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And calling the crowd to him with his disciples, he said to them, “If anyone would come after me, let him deny himself and take up his cross and follow me. For whoever would save his life will lose it, but whoever loses his life for my sake and the gospel’s will save it. For what does it profit a man to gain the whole world and forfeit his soul? For what can a man give in return for his soul?[1]

Source: Mark 8:34-37

Why this is important: There is a realization I need to come to daily and it is a tough one. I am not in control. I am not in the driver’s seat, and I really like the control that comes by driving. Having acted on letting Jesus be in control yesterday and not today isn’t very helpful. Every day I must know it and live it.

God is God. God has given over control of everything to Jesus. I am to be a faithful servant, finding out what Jesus wants me to do and then doing it.

God has a goal for me. I may not know what God’s goal for me is for a year from now. That is a problem because I love to plan. I can know for today, for right now. If nothing else, I can talk with God (aka pray) and thank him for the long list of things he is doing for me, my family and my country.

  • I can find out how Jesus wants me to love my boss.
  • We are in a meeting, and he is droning on about the same old same old.
  • What does love look like in that meeting?

There is a long list of people I will interact with today. Jesus is in the drivers seat. What should I do to support his message of love? While it became a little overused in some circles, it still is all about “What would Jesus do?”

Jesus had called these men to follow Him, and they knew that whatever happened to Him would happen to them. If there was a cross in His future, there would be one in their future as well. That would be reason enough to disagree with Him!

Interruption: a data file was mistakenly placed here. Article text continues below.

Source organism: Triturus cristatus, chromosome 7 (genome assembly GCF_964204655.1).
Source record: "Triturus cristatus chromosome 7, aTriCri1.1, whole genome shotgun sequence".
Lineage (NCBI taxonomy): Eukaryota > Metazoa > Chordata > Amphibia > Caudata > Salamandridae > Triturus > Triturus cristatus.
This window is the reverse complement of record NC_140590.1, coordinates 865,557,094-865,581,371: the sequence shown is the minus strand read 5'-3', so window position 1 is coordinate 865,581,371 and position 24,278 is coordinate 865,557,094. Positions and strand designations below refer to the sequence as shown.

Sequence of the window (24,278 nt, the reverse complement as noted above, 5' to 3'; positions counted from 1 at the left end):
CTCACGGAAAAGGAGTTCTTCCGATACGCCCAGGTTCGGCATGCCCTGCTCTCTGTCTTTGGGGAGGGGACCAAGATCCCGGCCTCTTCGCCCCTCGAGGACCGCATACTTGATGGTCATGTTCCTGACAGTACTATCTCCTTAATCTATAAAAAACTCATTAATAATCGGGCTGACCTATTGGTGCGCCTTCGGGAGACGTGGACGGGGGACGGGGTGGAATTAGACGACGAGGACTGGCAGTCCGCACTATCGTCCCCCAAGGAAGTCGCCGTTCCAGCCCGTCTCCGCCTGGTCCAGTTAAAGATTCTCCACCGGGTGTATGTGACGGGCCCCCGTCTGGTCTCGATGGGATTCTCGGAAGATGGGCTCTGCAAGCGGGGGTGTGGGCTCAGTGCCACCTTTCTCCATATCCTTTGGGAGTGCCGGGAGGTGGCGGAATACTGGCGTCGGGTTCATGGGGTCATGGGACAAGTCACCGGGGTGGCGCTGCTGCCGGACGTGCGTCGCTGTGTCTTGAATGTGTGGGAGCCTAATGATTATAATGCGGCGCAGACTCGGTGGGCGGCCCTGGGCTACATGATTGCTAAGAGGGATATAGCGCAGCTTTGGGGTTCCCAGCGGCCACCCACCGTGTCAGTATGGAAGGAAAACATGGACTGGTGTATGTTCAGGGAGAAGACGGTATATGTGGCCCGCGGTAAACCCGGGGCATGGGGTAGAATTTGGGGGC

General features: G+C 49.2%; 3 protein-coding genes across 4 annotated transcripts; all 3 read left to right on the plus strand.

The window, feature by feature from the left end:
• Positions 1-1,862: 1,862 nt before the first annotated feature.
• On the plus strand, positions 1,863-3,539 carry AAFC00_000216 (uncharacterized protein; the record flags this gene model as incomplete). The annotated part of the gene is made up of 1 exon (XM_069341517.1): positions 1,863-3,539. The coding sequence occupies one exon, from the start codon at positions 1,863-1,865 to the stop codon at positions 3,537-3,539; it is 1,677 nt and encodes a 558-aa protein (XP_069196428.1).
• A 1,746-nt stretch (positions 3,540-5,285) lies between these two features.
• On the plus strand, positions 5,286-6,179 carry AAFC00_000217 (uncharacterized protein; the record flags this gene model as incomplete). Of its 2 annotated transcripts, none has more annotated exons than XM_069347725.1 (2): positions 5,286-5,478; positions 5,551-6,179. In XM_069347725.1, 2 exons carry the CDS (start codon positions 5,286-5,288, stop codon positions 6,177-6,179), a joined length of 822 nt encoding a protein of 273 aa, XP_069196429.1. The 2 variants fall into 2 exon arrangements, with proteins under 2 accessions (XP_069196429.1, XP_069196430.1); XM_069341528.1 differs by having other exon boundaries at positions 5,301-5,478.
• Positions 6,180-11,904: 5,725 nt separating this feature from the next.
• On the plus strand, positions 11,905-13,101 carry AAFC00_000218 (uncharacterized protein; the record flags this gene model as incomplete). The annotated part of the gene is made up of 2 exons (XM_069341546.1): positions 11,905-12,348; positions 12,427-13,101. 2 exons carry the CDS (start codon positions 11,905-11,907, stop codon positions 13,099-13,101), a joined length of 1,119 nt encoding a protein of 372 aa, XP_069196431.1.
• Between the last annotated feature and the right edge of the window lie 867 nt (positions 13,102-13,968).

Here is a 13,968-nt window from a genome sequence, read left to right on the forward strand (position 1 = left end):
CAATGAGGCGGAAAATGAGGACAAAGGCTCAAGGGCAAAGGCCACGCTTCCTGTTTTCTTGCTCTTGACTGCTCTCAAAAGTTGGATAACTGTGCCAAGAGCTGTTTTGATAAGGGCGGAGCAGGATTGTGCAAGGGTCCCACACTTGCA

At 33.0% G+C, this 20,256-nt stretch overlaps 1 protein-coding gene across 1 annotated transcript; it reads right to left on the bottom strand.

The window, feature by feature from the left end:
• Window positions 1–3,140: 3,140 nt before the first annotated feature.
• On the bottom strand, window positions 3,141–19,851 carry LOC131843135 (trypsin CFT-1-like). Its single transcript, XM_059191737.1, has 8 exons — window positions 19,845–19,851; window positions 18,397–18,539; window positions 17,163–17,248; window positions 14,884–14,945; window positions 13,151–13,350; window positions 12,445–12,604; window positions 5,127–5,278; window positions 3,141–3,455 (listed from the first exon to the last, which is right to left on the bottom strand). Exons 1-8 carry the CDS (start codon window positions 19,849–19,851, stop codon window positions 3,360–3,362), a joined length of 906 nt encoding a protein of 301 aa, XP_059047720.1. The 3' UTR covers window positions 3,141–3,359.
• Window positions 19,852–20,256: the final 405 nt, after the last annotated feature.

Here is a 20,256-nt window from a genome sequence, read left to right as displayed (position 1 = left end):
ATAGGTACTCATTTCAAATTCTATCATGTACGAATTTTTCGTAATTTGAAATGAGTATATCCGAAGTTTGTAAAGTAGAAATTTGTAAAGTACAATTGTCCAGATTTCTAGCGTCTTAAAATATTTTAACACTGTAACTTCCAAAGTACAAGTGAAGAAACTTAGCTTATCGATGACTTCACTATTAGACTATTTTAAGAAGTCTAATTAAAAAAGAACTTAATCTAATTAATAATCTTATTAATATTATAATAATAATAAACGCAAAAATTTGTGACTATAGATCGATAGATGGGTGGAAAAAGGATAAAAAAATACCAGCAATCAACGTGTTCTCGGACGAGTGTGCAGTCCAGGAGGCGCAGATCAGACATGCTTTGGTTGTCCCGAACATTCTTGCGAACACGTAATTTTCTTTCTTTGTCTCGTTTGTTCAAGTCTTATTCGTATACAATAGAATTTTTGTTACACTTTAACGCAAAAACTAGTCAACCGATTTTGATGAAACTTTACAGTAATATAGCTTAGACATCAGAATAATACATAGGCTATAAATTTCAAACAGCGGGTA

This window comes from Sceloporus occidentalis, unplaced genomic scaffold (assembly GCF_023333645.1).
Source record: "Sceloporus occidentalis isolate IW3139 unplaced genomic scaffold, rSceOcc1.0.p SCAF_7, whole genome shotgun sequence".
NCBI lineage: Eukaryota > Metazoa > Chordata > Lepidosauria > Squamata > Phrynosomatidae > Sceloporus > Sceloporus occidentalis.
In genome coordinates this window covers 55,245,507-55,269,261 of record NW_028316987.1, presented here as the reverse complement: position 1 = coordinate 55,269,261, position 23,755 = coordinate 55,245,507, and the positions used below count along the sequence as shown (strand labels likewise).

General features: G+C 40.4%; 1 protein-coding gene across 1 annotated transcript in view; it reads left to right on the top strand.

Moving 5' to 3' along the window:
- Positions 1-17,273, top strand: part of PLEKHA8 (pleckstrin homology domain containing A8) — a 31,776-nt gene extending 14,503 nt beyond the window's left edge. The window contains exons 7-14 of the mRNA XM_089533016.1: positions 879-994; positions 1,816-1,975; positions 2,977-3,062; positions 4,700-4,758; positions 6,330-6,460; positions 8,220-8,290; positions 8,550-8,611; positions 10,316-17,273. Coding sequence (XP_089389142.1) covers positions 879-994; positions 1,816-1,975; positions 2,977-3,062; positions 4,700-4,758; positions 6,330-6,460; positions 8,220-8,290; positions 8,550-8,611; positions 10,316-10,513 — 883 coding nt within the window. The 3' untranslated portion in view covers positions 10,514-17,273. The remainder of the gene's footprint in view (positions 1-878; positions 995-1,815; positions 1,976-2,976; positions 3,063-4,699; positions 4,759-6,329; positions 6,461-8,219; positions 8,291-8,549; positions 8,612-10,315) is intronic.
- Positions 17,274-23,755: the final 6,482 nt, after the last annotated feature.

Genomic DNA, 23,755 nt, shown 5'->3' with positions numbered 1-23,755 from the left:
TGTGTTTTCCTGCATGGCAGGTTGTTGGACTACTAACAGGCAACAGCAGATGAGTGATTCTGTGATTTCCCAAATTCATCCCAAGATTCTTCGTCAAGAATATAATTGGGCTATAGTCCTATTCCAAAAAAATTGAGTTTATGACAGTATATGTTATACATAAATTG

• In spite of their devotion to Him, the disciples were still ignorant of the true relationship between the cross and the crown.
  • They were following Satan’s philosophy (glory without suffering) instead of God’s philosophy (suffering transformed into glory).
  • Which philosophy you accept will determine how you live and how you serve.

Jesus summoned the people and taught them what He taught His own disciples: there is a price to pay for true discipleship. He knew that the crowds were following Him only because of the miracles, and that most of the people were unwilling to pay the price to become true disciples.

Jesus laid down three conditions for true discipleship: (1) we must surrender ourselves completely to Him; (2) we must identify with Him in suffering and death; and (3) we must follow Him obediently, wherever He leads. If we live for ourselves, we will lose ourselves, but if we lose ourselves for His sake and the Gospel’s, we will find ourselves.

Denying self is not the same as self-denial. We practice self-denial when, for a good purpose, we occasionally give up things or activities. But we deny self when we surrender ourselves to the Messiah Jesus and determine to obey His will. This once-for-all dedication is followed by a daily “dying to self” as we take up the cross and follow Him. From the human point of view, we are losing ourselves, but from the divine perspective, we are finding ourselves. When we live for the Master Jesus, we become more like Him, and this brings out our own unique individuality.

But note the motivation for true discipleship: “for My sake and the Gospel’s” (Mark 8:35). To lose yourself is not an act of desperation; it is an act of devotion. But we do not stop there: personal devotion should lead to practical duty, the sharing of the Gospel with a lost world. “For My sake” could lead to selfish religious isolationism, so it must be balanced with “and the Gospel’s.” Because we live for Him, we live for others.[2]

[1] The Holy Bible: English Standard Version. (2016). (Mk 8:34–37). Wheaton, IL: Crossway Bibles.

[2] Wiersbe, W. W. (1996). The Bible exposition commentary (Vol. 1, p. 140). Wheaton, IL: Victor Books.